The story so far
In 2010, the then new UK Coalition Government controversially deemed it necessary to seek to reduce the deficit in the face of severe recession with their policy of austerity.
Central banks responded to the environment of imploding growth that followed by driving interest rates to nil by adopting a zero interest rate policy (ZIRP). When zero interest rates appeared to be insufficient to kick start their respective economies, and in particular the ability of the commercial banks to lend to customers, they introduced a new and novel policy termed quantitative easing (QE). In brief, this involved the central banks creating fiat money (currency that is declared by a government to be legal tender but that is not backed by a physical commodity) to buy in government debt. This drove down interest rates right along the yield curve, but just as importantly, it created an environment in which the banks could rebuild their battered balance sheets.
QE has clearly been a force for good in getting economic activity back on track, but there have also been unfortunate and mostly unintended consequences viewed by some politicians as pernicious. The debt burden in Western economies is higher now than before the crisis. Speculative activity is evident in many asset classes. Savers have lost out to asset owners and speculators. Institutions such as pension funds, which rely on yields from government bonds, are struggling.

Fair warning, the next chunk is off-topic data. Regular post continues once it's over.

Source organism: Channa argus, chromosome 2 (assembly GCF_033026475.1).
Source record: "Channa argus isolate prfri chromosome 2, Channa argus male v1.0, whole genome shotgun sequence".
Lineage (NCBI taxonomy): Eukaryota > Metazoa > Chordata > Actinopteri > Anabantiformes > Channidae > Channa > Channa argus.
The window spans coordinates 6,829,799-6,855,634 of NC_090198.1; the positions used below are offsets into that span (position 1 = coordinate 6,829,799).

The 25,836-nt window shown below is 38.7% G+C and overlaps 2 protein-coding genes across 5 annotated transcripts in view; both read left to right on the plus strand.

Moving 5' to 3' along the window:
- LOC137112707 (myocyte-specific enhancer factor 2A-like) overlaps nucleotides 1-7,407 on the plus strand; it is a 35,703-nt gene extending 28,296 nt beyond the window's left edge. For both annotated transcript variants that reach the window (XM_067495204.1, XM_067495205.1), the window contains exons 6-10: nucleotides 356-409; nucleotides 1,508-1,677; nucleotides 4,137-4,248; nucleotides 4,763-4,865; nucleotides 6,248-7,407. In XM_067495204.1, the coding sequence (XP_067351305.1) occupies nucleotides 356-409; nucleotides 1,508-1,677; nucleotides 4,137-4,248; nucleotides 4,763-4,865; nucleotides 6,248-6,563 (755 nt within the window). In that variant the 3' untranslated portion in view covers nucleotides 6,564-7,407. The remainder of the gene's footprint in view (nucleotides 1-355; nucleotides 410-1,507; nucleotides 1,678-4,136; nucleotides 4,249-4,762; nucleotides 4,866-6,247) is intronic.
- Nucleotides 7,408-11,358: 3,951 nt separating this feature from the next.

Out of options
Arguably, the previously untried policy of QE would not have been necessary had the option of increased government borrowing and spending been available as the downturn unfolded.
And unfortunately, the legacy after six years of anaemic and patchy recovery is that interest rates remain close to zero, government debts are at all-time highs and central bankers still own all of the debt bought through QE. In the case of the UK, the Bank of England is left with some £375bn of it, which equates to roughly half a years’ worth of government spending.
When Jeremy Corbyn was elected leader of the Labour Party, he was initially much ridiculed for his suggestion of ‘People’s QE’. This was a proposed policy of printing money for the Government to invest directly in ‘socially beneficial’ causes. For example, instead of buying financial assets from commercial banks, People’s QE would see the money used to fund infrastructure, housing and green energy. The theory is that these investments would be of direct value to the public, lead to higher productivity, which would in turn lead to improved wages, which would then boost the economy.
A compelling option
It would not involve buying back existing Government debt, and so might have fewer of the perceived pernicious consequences – such as inflating already expensive asset prices than current QE. The debate would then be a political one about which project or projects would be deemed most deserving. On reflection, his suggestions have been taken more seriously and, should we be faced with another economic downturn, People’s QE might become a compelling option.
The original version of this article was published in the March 2016 print edition of the Review.